The Cooke Darlington Telescope
story of the telescope begins in 1890, when the vicar of Eryholme, in
Richmondshire, North Yorkshire the Reverend Walter Stewart, had it
installed in his home, Ellcott House, in Hurworth near Darlington.
was "a 5-inch equatorially-mounted refractor" built by T
Cooke and Sons of York.
cost £374, and was regarded by one and all as a very fine instrument
, a vast amount of money at the time.
1904, Mr Stewart, who was born in Hurworth, was offered a new living
in Longley, Gloucestershire. Because Longley is a long way, the
telescope had to remain, and so Mr Stewart offered it to Darlington
council for about £130.
seemed natural to place the telescope at the new technical college in
Northgate, built in 1896, but the college was still £2,163 in debt
and the councillors were in no mood to increase its overdraft for the
sake of a telescope.
the last minute, 29 of the town's leading citizens emptied out their
pockets and scraped together enough money to prevent the telescope
being sent to the saleroom.
formally presented it to the town on November 8, 1904, and the
following year it was set up in the college's back yard.
its view of the skies was not good and it was planned to move it to
the college roof for "an uninterrupted view of the heavens".
an astronomical advisor reported: "If the telescope is to be
regarded as a pastime then that position would be satisfactory
enough, but if a scientific use is to be made of the instrument the
position is absolutely unsuitable. The ordinary tram and other forms
of traffic set up a great deal of vibration."
Lodge Park, next to the college, was dismissed as a site because town
centre smoke would have obscured the heavens, so a site in South
Park, next to the bowling green, was chosen.
telescope was installed in December 1906 in its wooden, revolving
observatory. Students of the skies had to pay 6d each, and inform the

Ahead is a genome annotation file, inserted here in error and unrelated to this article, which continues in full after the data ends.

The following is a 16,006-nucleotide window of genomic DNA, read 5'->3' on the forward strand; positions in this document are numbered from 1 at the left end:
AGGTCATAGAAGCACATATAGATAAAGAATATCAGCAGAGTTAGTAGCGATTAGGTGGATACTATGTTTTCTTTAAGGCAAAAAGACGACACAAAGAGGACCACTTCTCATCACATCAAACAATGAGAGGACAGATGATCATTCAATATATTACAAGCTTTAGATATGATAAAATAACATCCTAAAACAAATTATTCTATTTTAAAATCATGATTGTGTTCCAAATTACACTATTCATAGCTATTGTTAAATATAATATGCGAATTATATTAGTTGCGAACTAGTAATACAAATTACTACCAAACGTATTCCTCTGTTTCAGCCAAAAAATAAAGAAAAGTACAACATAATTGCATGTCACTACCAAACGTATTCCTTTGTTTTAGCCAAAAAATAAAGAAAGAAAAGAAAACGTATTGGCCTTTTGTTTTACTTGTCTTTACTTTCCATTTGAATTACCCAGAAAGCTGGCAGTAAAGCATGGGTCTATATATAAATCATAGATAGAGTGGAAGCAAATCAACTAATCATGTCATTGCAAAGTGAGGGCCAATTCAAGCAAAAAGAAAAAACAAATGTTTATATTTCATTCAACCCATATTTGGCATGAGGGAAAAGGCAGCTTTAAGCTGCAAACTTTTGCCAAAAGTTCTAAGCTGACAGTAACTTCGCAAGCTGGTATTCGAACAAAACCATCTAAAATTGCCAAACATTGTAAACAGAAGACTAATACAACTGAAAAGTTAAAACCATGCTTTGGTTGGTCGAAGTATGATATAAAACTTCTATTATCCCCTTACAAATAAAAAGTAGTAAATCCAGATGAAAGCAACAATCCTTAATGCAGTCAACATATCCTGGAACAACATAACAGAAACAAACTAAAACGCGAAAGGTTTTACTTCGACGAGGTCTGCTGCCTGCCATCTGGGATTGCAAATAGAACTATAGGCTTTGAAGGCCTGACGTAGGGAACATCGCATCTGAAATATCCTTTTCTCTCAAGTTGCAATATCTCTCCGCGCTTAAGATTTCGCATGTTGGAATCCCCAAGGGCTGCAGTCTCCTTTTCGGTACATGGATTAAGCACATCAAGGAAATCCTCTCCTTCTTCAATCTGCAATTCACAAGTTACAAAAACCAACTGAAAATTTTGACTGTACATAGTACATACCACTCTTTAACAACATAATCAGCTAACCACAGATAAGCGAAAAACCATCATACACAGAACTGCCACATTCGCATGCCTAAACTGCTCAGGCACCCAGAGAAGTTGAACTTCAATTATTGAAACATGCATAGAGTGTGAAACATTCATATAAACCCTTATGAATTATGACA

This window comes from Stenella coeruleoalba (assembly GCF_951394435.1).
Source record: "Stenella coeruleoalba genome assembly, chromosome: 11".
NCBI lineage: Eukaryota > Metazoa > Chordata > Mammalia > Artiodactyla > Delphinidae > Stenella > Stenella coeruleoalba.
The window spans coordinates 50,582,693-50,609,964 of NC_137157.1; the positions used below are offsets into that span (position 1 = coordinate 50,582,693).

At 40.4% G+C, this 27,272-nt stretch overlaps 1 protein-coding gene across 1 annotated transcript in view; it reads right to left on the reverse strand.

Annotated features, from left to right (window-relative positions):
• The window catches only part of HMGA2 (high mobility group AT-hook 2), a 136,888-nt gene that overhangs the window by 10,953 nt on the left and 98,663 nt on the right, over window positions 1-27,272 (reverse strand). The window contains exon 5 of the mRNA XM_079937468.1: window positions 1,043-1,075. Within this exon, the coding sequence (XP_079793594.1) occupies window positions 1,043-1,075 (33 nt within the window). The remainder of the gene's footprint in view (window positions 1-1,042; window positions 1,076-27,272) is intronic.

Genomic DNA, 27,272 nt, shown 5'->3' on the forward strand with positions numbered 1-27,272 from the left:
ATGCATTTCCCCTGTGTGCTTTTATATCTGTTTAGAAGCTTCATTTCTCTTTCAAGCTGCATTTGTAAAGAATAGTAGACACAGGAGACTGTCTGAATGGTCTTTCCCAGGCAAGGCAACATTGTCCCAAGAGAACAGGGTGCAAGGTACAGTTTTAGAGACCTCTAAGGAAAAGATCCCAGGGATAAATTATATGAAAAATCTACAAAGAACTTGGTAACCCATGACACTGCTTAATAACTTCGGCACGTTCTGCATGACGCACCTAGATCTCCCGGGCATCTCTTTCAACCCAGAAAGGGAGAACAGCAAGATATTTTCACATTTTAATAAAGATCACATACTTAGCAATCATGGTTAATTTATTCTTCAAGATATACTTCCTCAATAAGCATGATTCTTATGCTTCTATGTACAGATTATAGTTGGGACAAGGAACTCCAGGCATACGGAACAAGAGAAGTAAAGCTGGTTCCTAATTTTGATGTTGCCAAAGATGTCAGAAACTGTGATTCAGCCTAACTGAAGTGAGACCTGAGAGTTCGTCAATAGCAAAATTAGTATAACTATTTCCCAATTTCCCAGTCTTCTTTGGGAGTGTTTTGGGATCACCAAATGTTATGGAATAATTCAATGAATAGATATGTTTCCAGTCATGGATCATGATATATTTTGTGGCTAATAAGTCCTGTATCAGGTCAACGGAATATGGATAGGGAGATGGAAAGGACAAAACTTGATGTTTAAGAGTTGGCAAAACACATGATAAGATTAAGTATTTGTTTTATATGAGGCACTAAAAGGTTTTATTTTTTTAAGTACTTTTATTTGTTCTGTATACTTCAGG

park superintendent if they intended to arrive after the park gates
were locked for the night.In
February 1908, Professor Dixon, one of the telescope's supervisors,
even started an astronomy class at the technical college to make use
of the instrument.
in October 1910, the class was discontinued because it had no
1912, it was reported that "very little use is being made of the
telescope", and by 1919 there was even less.
January 1931, the Darlington and Stockton Times reported: "The
telescope is seldom used now; in fact very few people know of its
the request of Darlington Grammar School, which is now the Queen
Elizabeth Sixth Form College, the telescope was removed to playing
fields off Abbey Road.
its 100 ft high observatory was not popular with residents of
February 1951, the observatory was broken into, but police recovered
the stolen equipment a couple of months later.
1979, Barry Hetherington, then chairman of the Cleveland and
Darlington Astronomical Society, reported that the telescope needed a
1992, there was a fire in the wooden observatory and a lump of melted
metal was sold as scrap. Six months later, someone seems to have
realised that this lump was in fact the remains of the Darlington
that year, it was reported that the base, the internal workings and
the observatory wheels had survived the blaze and were being kept in
a metal container.
was some vague talk about them one day being included in a new,
£50,000 telescope, but that that idea was quietly eclipsed.